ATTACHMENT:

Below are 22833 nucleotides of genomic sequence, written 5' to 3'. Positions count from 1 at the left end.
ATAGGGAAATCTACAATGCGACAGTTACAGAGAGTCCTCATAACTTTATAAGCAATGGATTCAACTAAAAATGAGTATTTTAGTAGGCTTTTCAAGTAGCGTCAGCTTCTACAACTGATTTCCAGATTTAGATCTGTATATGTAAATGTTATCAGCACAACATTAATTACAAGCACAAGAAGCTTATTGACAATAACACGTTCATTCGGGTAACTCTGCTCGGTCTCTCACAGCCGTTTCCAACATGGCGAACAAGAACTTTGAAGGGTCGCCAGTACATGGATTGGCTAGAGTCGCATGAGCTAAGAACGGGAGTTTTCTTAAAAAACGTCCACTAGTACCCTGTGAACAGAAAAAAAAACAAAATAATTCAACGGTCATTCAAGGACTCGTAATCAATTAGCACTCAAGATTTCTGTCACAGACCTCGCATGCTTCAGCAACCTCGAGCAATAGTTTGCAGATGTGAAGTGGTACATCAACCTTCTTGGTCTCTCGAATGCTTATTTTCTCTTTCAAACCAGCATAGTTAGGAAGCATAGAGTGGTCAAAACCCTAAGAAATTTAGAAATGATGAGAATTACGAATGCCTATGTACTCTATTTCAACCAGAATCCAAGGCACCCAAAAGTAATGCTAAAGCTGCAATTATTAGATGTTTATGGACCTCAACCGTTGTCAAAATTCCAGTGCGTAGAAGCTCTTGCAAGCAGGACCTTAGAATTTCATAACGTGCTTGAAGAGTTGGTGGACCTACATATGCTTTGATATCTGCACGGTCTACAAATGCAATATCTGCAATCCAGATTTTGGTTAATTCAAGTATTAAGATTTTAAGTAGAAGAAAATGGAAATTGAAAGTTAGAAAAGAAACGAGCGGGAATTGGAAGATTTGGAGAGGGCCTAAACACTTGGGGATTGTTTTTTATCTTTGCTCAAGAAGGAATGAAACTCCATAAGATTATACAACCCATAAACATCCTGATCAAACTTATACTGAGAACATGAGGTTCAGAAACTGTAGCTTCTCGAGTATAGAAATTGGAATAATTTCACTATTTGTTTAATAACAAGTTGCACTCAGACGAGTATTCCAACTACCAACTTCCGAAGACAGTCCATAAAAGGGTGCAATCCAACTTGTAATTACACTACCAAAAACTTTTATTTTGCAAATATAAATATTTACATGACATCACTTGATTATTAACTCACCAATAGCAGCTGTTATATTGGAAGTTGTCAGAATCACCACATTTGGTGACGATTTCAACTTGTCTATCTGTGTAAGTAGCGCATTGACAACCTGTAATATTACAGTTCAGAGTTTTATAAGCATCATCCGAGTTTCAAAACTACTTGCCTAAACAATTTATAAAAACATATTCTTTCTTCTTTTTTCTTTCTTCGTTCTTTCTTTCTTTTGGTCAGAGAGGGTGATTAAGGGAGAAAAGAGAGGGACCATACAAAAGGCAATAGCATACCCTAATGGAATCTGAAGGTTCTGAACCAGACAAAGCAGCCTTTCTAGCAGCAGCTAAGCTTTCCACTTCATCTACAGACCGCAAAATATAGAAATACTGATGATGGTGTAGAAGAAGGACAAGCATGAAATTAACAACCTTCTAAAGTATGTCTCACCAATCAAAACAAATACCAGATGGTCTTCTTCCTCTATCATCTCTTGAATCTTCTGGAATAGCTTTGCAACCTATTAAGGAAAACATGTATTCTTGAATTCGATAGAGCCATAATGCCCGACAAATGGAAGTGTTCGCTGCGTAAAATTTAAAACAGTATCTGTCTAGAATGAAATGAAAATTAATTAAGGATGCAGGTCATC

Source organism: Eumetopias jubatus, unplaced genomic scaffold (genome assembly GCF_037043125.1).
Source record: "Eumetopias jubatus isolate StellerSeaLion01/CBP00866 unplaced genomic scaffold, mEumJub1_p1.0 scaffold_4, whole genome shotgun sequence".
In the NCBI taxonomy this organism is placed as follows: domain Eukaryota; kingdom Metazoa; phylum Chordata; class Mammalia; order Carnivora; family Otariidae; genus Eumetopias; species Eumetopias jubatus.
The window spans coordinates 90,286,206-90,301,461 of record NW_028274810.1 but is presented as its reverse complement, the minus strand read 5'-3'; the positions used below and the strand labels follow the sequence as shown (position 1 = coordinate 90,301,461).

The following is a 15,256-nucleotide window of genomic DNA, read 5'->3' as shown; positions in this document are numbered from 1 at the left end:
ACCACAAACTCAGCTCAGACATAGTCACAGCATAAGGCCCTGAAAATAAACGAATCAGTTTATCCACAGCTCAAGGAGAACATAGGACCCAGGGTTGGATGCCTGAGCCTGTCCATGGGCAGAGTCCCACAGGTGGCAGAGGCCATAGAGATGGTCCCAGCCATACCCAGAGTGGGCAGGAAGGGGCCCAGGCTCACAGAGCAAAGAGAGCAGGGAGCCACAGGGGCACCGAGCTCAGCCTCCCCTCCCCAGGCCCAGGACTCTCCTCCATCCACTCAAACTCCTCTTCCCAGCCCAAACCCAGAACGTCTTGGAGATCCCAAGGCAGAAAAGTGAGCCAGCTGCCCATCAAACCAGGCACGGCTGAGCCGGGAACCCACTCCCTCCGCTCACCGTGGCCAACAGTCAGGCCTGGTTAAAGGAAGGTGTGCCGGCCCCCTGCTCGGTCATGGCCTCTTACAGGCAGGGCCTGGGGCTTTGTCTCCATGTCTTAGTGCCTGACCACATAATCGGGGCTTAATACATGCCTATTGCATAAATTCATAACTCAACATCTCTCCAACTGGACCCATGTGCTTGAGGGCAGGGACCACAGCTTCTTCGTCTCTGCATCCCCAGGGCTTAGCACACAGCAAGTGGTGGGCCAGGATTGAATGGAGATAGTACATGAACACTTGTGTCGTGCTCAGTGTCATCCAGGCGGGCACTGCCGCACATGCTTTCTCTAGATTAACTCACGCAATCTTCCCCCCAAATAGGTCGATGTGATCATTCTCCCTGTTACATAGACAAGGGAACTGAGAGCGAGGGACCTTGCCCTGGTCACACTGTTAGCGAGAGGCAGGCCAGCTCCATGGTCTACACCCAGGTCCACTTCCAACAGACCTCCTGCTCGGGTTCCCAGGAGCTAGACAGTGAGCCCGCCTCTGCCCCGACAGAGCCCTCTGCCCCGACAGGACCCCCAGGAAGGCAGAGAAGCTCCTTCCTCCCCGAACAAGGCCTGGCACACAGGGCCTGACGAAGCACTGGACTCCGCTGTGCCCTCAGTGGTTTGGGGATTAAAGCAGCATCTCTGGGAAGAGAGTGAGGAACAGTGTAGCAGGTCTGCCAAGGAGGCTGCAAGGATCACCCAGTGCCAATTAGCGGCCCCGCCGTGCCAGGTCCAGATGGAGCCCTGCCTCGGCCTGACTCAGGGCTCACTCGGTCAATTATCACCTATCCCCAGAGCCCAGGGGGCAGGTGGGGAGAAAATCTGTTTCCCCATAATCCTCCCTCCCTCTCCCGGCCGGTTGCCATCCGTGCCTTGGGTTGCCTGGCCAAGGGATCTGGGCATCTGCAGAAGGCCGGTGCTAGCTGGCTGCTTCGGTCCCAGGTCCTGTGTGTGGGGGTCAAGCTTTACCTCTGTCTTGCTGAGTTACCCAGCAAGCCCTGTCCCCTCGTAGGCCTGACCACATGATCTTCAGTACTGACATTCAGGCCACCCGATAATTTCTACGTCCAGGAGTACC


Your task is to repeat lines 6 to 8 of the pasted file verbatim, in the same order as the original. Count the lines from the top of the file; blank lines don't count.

The window spans coordinates 90,286,206-90,301,461 of record NW_028274810.1 but is presented as its reverse complement, the minus strand read 5'-3'; the positions used below and the strand labels follow the sequence as shown (position 1 = coordinate 90,301,461).

The following is a 15,256-nucleotide window of genomic DNA, read 5'->3' as shown; positions in this document are numbered from 1 at the left end:
ACCACAAACTCAGCTCAGACATAGTCACAGCATAAGGCCCTGAAAATAAACGAATCAGTTTATCCACAGCTCAAGGAGAACATAGGACCCAGGGTTGGATGCCTGAGCCTGTCCATGGGCAGAGTCCCACAGGTGGCAGAGGCCATAGAGATGGTCCCAGCCATACCCAGAGTGGGCAGGAAGGGGCCCAGGCTCACAGAGCAAAGAGAGCAGGGAGCCACAGGGGCACCGAGCTCAGCCTCCCCTCCCCAGGCCCAGGACTCTCCTCCATCCACTCAAACTCCTCTTCCCAGCCCAAACCCAGAACGTCTTGGAGATCCCAAGGCAGAAAAGTGAGCCAGCTGCCCATCAAACCAGGCACGGCTGAGCCGGGAACCCACTCCCTCCGCTCACCGTGGCCAACAGTCAGGCCTGGTTAAAGGAAGGTGTGCCGGCCCCCTGCTCGGTCATGGCCTCTTACAGGCAGGGCCTGGGGCTTTGTCTCCATGTCTTAGTGCCTGACCACATAATCGGGGCTTAATACATGCCTATTGCATAAATTCATAACTCAACATCTCTCCAACTGGACCCATGTGCTTGAGGGCAGGGACCACAGCTTCTTCGTCTCTGCATCCCCAGGGCTTAGCACACAGCAAGTGGTGGGCCAGGATTGAATGGAGATAGTACATGAACACTTGTGTCGTGCTCAGTGTCATCCAGGCGGGCACTGCCGCACATGCTTTCTCTAGATTAACTCACGCAATCTTCCCCCCAAATAGGTCGATGTGATCATTCTCCCTGTTACATAGACAAGGGAACTGAGAGCGAGGGACCTTGCCCTGGTCACACTGTTAGCGAGAGGCAGGCCAGCTCCATGGTCTACACCCAGGTCCACTTCCAACAGACCTCCTGCTCGGGTTCCCAGGAGCTAGACAGTGAGCCCGCCTCTGCCCCGACAGAGCCCTCTGCCCCGACAGGACCCCCAGGAAGGCAGAGAAGCTCCTTCCTCCCCGAACAAGGCCTGGCACACAGGGCCTGACGAAGCACTGGACTCCGCTGTGCCCTCAGTGGTTTGGGGATTAAAGCAGCATCTCTGGGAAGAGAGTGAGGAACAGTGTAGCAGGTCTGCCAAGGAGGCTGCAAGGATCACCCAGTGCCAATTAGCGGCCCCGCCGTGCCAGGTCCAGATGGAGCCCTGCCTCGGCCTGACTCAGGGCTCACTCGGTCAATTATCACCTATCCCCAGAGCCCAGGGGGCAGGTGGGGAGAAAATCTGTTTCCCCATAATCCTCCCTCCCTCTCCCGGCCGGTTGCCATCCGTGCCTTGGGTTGCCTGGCCAAGGGATCTGGGCATCTGCAGAAGGCCGGTGCTAGCTGGCTGCTTCGGTCCCAGGTCCTGTGTGTGGGGGTCAAGCTTTACCTCTGTCTTGCTGAGTTACCCAGCAAGCCCTGTCCCCTCGTAGGCCTGACCACATGATCTTCAGTACTGACATTCAGGCCACCCGATAATTTCTACGTCCAGGAGTACC